If we define betrayal as the violation or abandonment of trust, we come closer to understanding the tensions of our current world order. The divide is not between left and right, red shirts and yellow shirts, labour and conservatives. The divide is between those who distrust and fear harm from others and those who distrust and fear powerful institutions tasked with providing security. What is the likelihood and cost of betrayal in each case? If we distrust institutions, we accept a level of murder for religious and political reasons can, at best, be contained. Institutions are confined to planning containment and implementation. That’s a vote for the “Let’s Build Walls” policy. The historical examples indicate this doesn’t work in the long-term. The barbarians climb over the walls sooner or later. Giving a blank check to governments is a risky business. The consequence of betrayal may provide overall worse outcome than the cold-blooded murder of 129 people.
What we don’t like to hear is the truth—there is no easy answer or solution to terrorism. People are angry because they feel betrayed by their employers, technology, leaders, and politicians. We can’t change our Theory of Mind when it comes to trust. Having achieved a population level in the billions, our ability to assess trust has broken down. No one knows how to repair it. We are left with disappointment, disillusionment, suspicion and fear. As we strive for a risk-free, secure life, we throw our lot with leaders who promise to punish those who harm us and protect us from attacks. With each new attack we will react with frustration and anger, ceding away more freedom until in the end what governments are defending against no longer really matters as there is no longer any difference between those who participate in official and freelance murder.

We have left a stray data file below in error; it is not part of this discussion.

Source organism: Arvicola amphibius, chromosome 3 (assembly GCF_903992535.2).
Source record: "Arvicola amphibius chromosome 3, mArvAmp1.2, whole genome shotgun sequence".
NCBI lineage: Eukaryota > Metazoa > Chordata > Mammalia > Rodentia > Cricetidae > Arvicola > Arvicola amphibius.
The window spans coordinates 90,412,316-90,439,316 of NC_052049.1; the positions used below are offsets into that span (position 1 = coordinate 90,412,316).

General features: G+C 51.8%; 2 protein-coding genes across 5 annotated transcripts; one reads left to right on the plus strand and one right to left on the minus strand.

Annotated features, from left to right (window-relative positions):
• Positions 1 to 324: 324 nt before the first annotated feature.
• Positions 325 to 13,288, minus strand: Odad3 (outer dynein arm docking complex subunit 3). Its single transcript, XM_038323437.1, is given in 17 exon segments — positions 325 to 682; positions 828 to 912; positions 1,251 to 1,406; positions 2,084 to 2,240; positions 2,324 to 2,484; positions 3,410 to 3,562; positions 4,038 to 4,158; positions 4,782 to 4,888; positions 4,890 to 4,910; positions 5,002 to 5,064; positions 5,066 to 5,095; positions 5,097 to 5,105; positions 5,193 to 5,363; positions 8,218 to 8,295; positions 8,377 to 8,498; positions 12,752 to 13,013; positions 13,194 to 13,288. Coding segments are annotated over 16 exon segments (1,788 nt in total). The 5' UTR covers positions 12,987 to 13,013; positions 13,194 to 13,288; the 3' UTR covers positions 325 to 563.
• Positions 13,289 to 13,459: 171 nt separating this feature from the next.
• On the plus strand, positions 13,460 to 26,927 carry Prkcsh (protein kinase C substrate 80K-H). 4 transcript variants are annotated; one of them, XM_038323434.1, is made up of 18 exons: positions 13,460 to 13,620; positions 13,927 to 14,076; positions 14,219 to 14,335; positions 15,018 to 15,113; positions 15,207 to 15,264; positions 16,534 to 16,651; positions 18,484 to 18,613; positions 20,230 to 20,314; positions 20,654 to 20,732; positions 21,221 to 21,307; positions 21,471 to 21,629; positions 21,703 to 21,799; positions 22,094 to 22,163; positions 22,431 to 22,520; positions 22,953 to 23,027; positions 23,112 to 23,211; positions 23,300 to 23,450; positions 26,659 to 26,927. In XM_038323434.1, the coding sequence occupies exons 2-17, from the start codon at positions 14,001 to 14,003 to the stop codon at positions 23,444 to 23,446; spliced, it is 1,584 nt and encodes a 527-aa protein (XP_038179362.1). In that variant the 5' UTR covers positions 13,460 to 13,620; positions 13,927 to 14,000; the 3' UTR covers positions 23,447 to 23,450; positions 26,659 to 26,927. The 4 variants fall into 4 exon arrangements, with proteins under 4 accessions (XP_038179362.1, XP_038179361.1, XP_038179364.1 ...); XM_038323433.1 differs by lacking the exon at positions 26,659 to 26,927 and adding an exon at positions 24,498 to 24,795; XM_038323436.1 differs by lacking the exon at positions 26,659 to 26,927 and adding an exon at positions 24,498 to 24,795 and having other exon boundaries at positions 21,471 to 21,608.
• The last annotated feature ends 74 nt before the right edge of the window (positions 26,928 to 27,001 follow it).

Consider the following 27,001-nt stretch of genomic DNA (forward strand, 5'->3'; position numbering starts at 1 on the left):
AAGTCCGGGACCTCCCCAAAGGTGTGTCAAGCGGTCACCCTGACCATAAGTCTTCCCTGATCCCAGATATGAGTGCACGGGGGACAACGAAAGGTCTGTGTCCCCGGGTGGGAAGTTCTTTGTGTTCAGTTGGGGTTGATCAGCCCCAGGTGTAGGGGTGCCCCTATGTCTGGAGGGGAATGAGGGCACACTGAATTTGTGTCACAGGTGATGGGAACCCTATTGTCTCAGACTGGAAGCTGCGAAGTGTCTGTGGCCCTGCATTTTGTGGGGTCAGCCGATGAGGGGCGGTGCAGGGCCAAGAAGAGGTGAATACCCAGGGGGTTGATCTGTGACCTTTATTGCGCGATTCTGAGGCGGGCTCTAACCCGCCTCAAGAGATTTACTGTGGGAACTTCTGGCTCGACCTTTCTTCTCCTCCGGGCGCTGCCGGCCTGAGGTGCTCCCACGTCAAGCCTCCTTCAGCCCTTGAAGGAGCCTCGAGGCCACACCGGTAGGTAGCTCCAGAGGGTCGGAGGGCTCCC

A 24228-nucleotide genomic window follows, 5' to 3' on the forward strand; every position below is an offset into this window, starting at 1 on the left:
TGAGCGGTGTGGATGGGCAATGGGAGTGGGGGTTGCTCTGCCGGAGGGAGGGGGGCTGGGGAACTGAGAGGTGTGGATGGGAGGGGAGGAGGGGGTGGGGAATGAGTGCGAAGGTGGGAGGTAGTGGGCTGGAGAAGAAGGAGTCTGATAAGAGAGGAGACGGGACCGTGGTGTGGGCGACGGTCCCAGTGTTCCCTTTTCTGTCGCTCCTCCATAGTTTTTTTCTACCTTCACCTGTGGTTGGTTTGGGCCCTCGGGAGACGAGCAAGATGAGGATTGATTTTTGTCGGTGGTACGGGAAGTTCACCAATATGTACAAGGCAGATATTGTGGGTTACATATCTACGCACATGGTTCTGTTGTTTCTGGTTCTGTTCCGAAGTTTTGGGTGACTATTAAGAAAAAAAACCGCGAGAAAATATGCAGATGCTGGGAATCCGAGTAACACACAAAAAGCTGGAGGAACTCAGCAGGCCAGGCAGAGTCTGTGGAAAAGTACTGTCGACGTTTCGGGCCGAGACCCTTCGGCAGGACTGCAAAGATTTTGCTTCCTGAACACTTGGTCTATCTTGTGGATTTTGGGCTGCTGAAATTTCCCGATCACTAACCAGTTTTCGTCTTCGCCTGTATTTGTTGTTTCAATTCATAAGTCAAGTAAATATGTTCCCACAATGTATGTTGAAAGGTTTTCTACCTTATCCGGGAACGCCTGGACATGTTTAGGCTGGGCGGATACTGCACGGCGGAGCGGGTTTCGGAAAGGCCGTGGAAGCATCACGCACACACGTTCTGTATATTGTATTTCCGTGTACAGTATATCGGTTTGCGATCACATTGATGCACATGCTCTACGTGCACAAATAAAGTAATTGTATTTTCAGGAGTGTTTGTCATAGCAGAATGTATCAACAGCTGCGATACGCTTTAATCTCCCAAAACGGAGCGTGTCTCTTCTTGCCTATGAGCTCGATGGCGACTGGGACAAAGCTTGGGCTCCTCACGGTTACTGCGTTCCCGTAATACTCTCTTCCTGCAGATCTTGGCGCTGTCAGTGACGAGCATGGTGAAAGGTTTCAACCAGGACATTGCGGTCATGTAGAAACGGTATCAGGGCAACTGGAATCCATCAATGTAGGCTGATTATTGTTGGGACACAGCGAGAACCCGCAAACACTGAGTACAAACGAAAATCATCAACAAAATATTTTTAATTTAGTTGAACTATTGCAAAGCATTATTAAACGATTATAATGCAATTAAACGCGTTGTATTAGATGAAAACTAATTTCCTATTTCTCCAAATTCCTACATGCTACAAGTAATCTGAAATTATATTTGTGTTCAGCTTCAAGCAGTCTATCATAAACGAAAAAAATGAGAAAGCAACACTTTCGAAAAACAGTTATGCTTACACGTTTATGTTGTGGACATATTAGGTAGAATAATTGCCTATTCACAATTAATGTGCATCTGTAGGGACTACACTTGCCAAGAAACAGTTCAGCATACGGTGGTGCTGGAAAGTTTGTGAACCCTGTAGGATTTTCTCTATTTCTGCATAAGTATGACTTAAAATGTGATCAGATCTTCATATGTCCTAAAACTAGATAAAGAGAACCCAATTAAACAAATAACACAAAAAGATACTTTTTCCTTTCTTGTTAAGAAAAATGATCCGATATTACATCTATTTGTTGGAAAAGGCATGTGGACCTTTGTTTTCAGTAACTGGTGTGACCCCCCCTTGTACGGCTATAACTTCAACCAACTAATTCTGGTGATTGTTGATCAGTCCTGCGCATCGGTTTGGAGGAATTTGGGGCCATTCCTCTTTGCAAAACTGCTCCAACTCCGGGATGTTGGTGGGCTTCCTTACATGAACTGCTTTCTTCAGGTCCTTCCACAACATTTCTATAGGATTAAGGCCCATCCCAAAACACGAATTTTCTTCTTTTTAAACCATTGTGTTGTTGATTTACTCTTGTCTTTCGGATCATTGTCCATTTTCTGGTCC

William Blake wrote: “It is easier to forgive an enemy than to forgive a friend.” Our circle of friends is dwarfed in a sea of potential enemies and forgiveness like trust is a shattered, hallow construct from a time long since past. We stand on the edge and we have no idea how far it is to the bottom where violence returns to pre-modern levels. Despite the rejection of change, there is no turning back. Just like there’s no way to build a bridge, hang a rope, or roll up a human canon to propel people to another side. We can’t be certain there is another side. Since we’ve come to distrust not just strangers but ‘facts’ and ‘evidence’ that contradicts out beliefs, and we respond by relying on myth and legend. Whatever happens next will influence how we think about number of interconnected ideas—freedom, security, power, religion, outsiders, trust, reputation and co-operation. When the dust clears it is possible none of those concepts will survive in their present form.
Christopher G. Moore last book of essays is titled The Age of Dis-Consent.